Patrick Mahomes has enjoyed an explosive start to his NFL career. Coming out of Texas Tech, most draft analysts did not hold him in high regards. However, he has led the Kansas City Chiefs to back to back home AFC Championship Game appearances. And now, Mahomes has put his team back in the Super Bowl game for the first time in 50 years.

But the constant knock on him, is that he is only a better quarterback because of the weapons around him. Not very many people are denying him of his talent. Yet, some believe the receivers and coaching has brought him to the heights he has already achieved.

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Hidden Gems

Let’s put more perspective into the Chiefs offensive weapons. Mahomes’ weapons were not all highly regarded prospects, just like him. Sammy Watkins is a former first round pick. Unfortunately, he has dealt with injuries and he is not regarded as one of the premier receivers in the NFL. Others like Travis Kelce, Tyreek Hill and Demarcus Robinson were all mid to late round draft picks. The bottom line, is that Kansas City has drafted well for what they excel at. Additionally, the coaching has resulted in steady growth for guys like Hill and Kelce, specifically.

Tyreek Hill was not the diverse route runner entering the league, that he is now. He wants to be known more than just being a speed demon. Wide receivers coach Greg Lewis has done a fine job in helping to develop Hill’s hands, routes and releases over the last three years.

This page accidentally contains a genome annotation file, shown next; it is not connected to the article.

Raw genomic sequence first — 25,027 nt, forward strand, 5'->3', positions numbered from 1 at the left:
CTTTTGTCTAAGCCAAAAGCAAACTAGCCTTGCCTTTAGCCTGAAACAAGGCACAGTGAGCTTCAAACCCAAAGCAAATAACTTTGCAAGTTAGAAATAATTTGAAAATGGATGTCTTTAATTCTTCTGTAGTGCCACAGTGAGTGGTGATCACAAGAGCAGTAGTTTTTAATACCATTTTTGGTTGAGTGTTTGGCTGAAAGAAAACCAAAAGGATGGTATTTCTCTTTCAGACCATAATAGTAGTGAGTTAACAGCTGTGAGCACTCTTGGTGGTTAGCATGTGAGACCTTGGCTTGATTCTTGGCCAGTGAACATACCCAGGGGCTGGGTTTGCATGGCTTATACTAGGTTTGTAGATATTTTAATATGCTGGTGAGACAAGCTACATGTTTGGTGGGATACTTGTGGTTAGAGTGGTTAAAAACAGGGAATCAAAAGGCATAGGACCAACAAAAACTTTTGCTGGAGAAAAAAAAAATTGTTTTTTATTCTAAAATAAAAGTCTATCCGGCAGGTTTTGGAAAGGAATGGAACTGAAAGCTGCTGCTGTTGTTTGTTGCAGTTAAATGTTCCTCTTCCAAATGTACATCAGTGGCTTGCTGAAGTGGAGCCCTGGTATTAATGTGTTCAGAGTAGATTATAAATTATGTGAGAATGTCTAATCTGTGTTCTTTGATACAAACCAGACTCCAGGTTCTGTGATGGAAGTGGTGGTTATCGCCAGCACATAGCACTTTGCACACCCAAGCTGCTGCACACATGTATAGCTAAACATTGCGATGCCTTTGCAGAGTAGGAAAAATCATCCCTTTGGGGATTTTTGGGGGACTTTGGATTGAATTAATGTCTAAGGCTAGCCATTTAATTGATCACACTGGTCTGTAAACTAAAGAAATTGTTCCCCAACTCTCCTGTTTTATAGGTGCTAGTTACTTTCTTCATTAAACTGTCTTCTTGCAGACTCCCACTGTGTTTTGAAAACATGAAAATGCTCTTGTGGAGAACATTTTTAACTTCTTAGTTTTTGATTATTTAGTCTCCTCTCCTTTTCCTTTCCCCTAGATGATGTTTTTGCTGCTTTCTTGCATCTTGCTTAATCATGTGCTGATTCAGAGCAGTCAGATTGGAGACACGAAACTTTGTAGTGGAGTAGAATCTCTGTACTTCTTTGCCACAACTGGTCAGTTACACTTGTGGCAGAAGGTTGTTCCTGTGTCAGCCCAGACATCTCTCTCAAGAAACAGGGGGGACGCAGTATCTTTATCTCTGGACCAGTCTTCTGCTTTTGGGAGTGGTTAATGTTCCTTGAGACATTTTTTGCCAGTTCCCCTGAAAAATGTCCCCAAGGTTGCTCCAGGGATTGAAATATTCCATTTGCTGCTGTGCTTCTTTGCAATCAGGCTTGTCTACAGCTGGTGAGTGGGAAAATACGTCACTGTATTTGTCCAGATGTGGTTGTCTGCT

Meanwhile, Kelce has provided a new wrinkle to how the tight end position is played. He is such a security blanket for Mahomes in the passing game. It has become evident Mahomes can tell what Kelce is even going to do before he does it. This season, the tight end recorded 1,000 receiving yards for the fourth consecutive campaign.

Anything Can Happen

Alex Smith was part of the franchise turning point during his time in Kansas City. Though, there was a ceiling on his game and the offense in general. Even with Andy Reid and the weapons he had around him, Smith was tentative under pressure or in big moments. It was important for Smith to have a bell cow back in his system. Having someone like Kareem Hunt or Jamaal Charles, allowed Smith to settle for limited chances down the field. The Chiefs offense with Smith was nifty, but they did not particularly scare defenses.

On the other hand, Mahomes uplifted the Chiefs in clutch moments from the jump when he became the starting quarterback. We have seen him make any play or conversion seem possible on 3rd and longs. Additionally, there are a plethora of ways in which Mahomes can beat you. He can extend plays and throw on the run, make throws off of abnormal stances and flat out run past you. No lead is ever safe, as we have seen in the playoffs. When Mahomes starts rolling, the Chiefs offense is like a bush fire. They are difficult to contain or slow down.

Coaching Matters